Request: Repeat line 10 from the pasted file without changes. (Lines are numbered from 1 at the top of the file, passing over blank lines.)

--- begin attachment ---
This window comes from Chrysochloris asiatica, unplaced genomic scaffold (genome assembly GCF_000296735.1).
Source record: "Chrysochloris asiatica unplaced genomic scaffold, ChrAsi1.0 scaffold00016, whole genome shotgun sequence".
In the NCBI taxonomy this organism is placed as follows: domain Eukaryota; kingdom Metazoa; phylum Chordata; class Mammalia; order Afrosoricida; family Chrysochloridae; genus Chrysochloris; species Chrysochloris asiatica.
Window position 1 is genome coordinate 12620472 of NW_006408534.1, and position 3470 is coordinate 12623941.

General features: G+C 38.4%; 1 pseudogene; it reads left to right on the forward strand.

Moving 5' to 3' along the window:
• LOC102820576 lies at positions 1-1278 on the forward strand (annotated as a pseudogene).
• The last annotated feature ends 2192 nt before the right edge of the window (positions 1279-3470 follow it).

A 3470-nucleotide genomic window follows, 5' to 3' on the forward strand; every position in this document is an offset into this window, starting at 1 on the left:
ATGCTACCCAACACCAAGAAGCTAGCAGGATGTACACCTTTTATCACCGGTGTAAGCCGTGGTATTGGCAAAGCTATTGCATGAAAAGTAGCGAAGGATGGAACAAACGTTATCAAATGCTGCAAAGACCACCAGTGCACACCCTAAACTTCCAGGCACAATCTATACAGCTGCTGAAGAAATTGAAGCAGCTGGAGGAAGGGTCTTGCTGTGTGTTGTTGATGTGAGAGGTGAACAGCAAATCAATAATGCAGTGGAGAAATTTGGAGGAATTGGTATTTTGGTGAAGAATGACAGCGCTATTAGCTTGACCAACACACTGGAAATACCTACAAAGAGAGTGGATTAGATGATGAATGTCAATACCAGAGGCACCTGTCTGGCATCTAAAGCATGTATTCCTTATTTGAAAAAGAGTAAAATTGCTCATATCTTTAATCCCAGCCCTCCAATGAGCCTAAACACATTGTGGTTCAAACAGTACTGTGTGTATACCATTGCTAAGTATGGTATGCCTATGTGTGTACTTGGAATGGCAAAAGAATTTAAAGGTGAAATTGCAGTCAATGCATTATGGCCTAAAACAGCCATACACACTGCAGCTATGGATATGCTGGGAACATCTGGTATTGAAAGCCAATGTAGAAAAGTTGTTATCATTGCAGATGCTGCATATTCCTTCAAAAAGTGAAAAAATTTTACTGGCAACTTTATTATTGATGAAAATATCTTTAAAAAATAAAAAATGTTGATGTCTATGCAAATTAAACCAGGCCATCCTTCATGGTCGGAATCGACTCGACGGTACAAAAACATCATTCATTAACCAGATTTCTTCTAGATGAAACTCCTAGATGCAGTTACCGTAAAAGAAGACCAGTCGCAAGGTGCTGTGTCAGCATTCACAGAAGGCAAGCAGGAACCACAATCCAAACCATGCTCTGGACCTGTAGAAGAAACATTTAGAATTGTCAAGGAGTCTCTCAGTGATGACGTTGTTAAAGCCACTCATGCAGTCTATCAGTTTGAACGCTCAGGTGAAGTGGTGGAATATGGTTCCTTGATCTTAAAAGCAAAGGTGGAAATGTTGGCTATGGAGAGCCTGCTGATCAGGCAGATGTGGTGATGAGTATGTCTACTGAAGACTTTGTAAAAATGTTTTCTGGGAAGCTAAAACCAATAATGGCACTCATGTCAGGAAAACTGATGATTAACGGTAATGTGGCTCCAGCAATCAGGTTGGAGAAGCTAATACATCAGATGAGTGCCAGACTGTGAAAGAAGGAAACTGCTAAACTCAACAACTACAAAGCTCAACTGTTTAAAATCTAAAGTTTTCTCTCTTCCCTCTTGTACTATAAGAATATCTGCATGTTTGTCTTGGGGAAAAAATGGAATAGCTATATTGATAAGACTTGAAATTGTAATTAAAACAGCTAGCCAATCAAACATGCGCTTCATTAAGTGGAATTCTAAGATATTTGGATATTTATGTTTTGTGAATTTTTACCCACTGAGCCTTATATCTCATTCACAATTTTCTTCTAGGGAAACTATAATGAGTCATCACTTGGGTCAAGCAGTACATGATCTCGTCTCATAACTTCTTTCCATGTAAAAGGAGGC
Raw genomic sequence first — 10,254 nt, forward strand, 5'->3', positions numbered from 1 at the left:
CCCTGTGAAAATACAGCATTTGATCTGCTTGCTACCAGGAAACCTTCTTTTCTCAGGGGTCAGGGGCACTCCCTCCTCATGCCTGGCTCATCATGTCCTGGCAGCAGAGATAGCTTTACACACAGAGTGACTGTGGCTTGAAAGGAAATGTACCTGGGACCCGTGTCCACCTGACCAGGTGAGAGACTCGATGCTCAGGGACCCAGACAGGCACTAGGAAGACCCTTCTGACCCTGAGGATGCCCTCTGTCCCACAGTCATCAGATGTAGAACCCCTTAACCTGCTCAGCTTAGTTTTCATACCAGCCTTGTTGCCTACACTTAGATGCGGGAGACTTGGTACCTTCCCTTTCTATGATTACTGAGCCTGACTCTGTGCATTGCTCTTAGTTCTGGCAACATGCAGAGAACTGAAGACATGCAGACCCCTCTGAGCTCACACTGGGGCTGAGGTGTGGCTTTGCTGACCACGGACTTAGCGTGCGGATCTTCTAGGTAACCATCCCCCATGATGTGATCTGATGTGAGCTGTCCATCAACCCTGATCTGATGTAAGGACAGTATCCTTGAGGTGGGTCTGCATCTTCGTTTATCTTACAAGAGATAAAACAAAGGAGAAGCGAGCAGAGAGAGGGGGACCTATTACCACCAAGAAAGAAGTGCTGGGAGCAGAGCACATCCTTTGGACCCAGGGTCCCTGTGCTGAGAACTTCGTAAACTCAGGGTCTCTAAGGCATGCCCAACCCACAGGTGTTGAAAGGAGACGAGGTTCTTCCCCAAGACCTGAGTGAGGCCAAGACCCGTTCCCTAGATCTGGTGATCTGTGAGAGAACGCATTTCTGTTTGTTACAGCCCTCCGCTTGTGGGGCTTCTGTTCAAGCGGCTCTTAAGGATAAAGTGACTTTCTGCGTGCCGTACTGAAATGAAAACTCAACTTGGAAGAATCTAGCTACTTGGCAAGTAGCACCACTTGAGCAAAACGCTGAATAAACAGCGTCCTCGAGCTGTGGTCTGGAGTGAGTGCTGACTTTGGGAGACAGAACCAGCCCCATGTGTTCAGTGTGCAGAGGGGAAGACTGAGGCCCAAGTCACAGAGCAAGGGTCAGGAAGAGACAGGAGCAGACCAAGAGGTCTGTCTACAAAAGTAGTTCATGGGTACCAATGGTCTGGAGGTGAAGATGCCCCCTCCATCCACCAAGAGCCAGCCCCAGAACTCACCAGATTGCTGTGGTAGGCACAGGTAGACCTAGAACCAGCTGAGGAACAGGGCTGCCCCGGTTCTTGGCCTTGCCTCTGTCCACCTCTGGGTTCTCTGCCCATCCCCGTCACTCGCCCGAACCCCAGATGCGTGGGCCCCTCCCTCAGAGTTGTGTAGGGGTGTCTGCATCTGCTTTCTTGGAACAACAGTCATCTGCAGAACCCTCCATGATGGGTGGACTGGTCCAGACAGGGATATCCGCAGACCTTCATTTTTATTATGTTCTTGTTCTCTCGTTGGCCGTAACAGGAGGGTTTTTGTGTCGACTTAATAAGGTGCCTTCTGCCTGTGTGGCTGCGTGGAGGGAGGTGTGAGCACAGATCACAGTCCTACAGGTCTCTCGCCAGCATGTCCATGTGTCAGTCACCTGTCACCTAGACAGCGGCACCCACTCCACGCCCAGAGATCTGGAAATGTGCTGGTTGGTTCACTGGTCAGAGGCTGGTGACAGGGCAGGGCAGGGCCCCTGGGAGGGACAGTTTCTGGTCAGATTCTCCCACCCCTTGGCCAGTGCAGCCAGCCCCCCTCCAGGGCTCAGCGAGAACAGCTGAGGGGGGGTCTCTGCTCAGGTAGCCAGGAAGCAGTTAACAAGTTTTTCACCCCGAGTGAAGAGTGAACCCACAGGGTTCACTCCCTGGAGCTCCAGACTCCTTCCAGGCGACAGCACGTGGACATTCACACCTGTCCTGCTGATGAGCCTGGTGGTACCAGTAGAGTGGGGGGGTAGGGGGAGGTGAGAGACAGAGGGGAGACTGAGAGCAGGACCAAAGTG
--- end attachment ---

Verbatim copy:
ATGCTACCCAACACCAAGAAGCTAGCAGGATGTACACCTTTTATCACCGGTGTAAGCCGTGGTATTGGCAAAGCTATTGCATGAAAAGTAGCGAAGGATGGAACAAACGTTATCAAATGCTGCAAAGACCACCAGTGCACACCCTAAACTTCCAGGCACAATCTATACAGCTGCTGAAGAAATTGAAGCAGCTGGAGGAAGGGTCTTGCTGTGTGTTGTTGATGTGAGAGGTGAACAGCAAATCAATAATGCAGTGGAGAAATTTGGAGGAATTGGTATTTTGGTGAAGAATGACAGCGCTATTAGCTTGACCAACACACTGGAAATACCTACAAAGAGAGTGGATTAGATGATGAATGTCAATACCAGAGGCACCTGTCTGGCATCTAAAGCATGTATTCCTTATTTGAAAAAGAGTAAAATTGCTCATATCTTTAATCCCAGCCCTCCAATGAGCCTAAACACATTGTGGTTCAAACAGTACTGTGTGTATACCATTGCTAAGTATGGTATGCCTATGTGTGTACTTGGAATGGCAAAAGAATTTAAAGGTGAAATTGCAGTCAATGCATTATGGCCTAAAACAGCCATACACACTGCAGCTATGGATATGCTGGGAACATCTGGTATTGAAAGCCAATGTAGAAAAGTTGTTATCATTGCAGATGCTGCATATTCCTTCAAAAAGTGAAAAAATTTTACTGGCAACTTTATTATTGATGAAAATATCTTTAAAAAATAAAAAATGTTGATGTCTATGCAAATTAAACCAGGCCATCCTTCATGGTCGGAATCGACTCGACGGTACAAAAACATCATTCATTAACCAGATTTCTTCTAGATGAAACTCCTAGATGCAGTTACCGTAAAAGAAGACCAGTCGCAAGGTGCTGTGTCAGCATTCACAGAAGGCAAGCAGGAACCACAATCCAAACCATGCTCTGGACCTGTAGAAGAAACATTTAGAATTGTCAAGGAGTCTCTCAGTGATGACGTTGTTAAAGCCACTCATGCAGTCTATCAGTTTGAACGCTCAGGTGAAGTGGTGGAATATGGTTCCTTGATCTTAAAAGCAAAGGTGGAAATGTTGGCTATGGAGAGCCTGCTGATCAGGCAGATGTGGTGATGAGTATGTCTACTGAAGACTTTGTAAAAATGTTTTCTGGGAAGCTAAAACCAATAATGGCACTCATGTCAGGAAAACTGATGATTAACGGTAATGTGGCTCCAGCAATCAGGTTGGAGAAGCTAATACATCAGATGAGTGCCAGACTGTGAAAGAAGGAAACTGCTAAACTCAACAACTACAAAGCTCAACTGTTTAAAATCTAAAGTTTTCTCTCTTCCCTCTTGTACTATAAGAATATCTGCATGTTTGTCTTGGGGAAAAAATGGAATAGCTATATTGATAAGACTTGAAATTGTAATTAAAACAGCTAGCCAATCAAACATGCGCTTCATTAAGTGGAATTCTAAGATATTTGGATATTTATGTTTTGTGAATTTTTACCCACTGAGCCTTATATCTCATTCACAATTTTCTTCTAGGGAAACTATAATGAGTCATCACTTGGGTCAAGCAGTACATGATCTCGTCTCATAACTTCTTTCCATGTAAAAGGAGGC